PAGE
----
An Ilkeston actor has taken a walk down memory lane for a BBC documentary to relive how life was when England won the World Cup.
It has been 50 years since Gordan Banks, and Bobby Moore brought the trophy home and stage and TV actor Robert Lindsay discovers that it was not just football that made 1966 a momentous year of change.
Living in ’66: Robert Lindsay Remembers is a BBC East Midlands TV documentary where Robert returns to the places and people that made 1966 the start of something big for him.
It was the beginning of a journey that took him away from Ilkeston to London’s West End, to Broadway and into the homes of hundreds of thousands of TV viewers. But he discovers it was also a game changer for many others besides him.
In the programme Robert home to Ilkeston and discovers that the rapid pace of change that year had its downside. Three coalmines closed with the loss of hundreds of jobs. Robert reveals the impact that had on his own family.
He said: “A lot of my relatives all emigrated. It was 1966. We took a lot of them down to Southampton and they got on the ships to Australia because people had had enough.”
Robert also goes back to Clarendon College in Nottingham where in 1966 at the age of 16 he started a drama course. He met some of the current students studying there and said: “In 1966 this is where I came to break free. I came to study drama except studying the girls in the hairdressing department became by main preoccupation.”
Robert heared how young people like him were increasingly challenging the traditions and values of their parents in 1966.
The Nottingham based writer Alan Fletcher, who was a story advisor for the film Quadrophrenia, told the programme: “1966 was the time we finally put the 1950s to bed. It was when teenagers came into their own and decided the way forward was to throw off the shackles that had gone before.”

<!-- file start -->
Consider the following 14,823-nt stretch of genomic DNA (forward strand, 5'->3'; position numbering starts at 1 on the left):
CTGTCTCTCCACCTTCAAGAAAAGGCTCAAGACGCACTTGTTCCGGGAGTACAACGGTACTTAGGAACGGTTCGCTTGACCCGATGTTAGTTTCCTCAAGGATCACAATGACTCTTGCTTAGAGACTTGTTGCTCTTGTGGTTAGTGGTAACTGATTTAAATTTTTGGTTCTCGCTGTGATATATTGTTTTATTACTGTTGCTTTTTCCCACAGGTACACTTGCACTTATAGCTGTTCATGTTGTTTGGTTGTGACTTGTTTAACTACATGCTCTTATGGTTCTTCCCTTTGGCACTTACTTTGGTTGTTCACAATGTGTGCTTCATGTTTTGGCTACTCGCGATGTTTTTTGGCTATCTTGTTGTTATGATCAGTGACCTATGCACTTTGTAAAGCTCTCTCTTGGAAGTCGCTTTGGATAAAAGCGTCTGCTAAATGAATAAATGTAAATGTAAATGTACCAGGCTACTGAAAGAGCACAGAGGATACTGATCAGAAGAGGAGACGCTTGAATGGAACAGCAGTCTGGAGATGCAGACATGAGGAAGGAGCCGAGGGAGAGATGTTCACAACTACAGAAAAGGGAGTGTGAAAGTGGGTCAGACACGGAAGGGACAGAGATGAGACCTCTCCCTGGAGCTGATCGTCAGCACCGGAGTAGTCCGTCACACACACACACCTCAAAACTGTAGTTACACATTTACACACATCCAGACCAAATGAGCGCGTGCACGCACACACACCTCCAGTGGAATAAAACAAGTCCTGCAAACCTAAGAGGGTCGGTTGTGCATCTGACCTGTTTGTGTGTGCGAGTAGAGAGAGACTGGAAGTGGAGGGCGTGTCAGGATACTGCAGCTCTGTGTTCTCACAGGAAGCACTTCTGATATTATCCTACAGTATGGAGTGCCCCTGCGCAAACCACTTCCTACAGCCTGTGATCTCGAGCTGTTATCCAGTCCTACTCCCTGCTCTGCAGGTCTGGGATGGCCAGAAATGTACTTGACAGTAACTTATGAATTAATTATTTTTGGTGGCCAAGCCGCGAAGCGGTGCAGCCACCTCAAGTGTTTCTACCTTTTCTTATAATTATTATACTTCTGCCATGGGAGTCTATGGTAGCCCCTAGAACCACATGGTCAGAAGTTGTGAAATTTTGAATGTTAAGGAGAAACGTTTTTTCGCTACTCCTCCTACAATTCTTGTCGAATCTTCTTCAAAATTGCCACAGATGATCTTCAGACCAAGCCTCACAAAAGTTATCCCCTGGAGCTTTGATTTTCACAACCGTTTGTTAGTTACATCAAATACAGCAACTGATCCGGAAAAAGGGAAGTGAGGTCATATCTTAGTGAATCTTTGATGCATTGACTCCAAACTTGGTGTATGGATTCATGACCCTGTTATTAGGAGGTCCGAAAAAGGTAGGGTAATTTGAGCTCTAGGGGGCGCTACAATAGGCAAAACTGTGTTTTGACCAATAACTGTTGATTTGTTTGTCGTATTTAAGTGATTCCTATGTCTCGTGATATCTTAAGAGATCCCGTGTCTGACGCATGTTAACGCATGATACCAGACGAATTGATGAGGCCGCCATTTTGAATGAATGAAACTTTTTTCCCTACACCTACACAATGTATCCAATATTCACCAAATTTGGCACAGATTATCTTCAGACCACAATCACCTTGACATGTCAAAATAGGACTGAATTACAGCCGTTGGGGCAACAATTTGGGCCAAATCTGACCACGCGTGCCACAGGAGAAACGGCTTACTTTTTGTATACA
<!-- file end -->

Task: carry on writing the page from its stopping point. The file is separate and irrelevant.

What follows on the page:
Robert wasn’t the only drama student at Clarendon College that year to become a familiar face on our TV screens. BBC East Midlands reunited him with David Dixon, who played Ford Prefect in the cult TV series The Hitchhikers Guide to the Galaxy.
In an emotional meeting Robert told David: “You know I haven’t seen you for fifty years.”
David replied: “That’s alright. We’re still here. We’re still alive.”
Robert then joked: “We’ve still got hair!”
David, who grew up in Derby, told the programme; “Sixty Six was pivotal. It’s when certainly around Nottingham when the sixties really kicked off.”
Robert looks at how fashion was doing its bit to challenge the status quo. Janet Bouanchaud who ran the trendiest boutique in the East Midlands, The Birdcage, describes the wild and wonderful outfits she designed.
Both Robert and David were mods back then and David said: “It was like men were exploring. They were exploring fashion. They could be more feminine. Suddenly the weedy thing was fashionable.”
The programme examines how music was also pushing boundaries. Bands like The Who were doing their bit to break the rules. One fan remembers them smashing up their instruments during a gig in Grantham.
Robert also visits Nottingham Playhouse where in 1966 he had a Saturday job selling programmes but has never appeared in a production there.
The programme also includes archive footage of the Players Factory in Nottingham and the Great Central Main Line which ended its steam train service to London in 1966.
Living in ’66: Robert Lindsay Remembers is broadcast on Wednesday 1 June on BBC 1 at 7.30pm.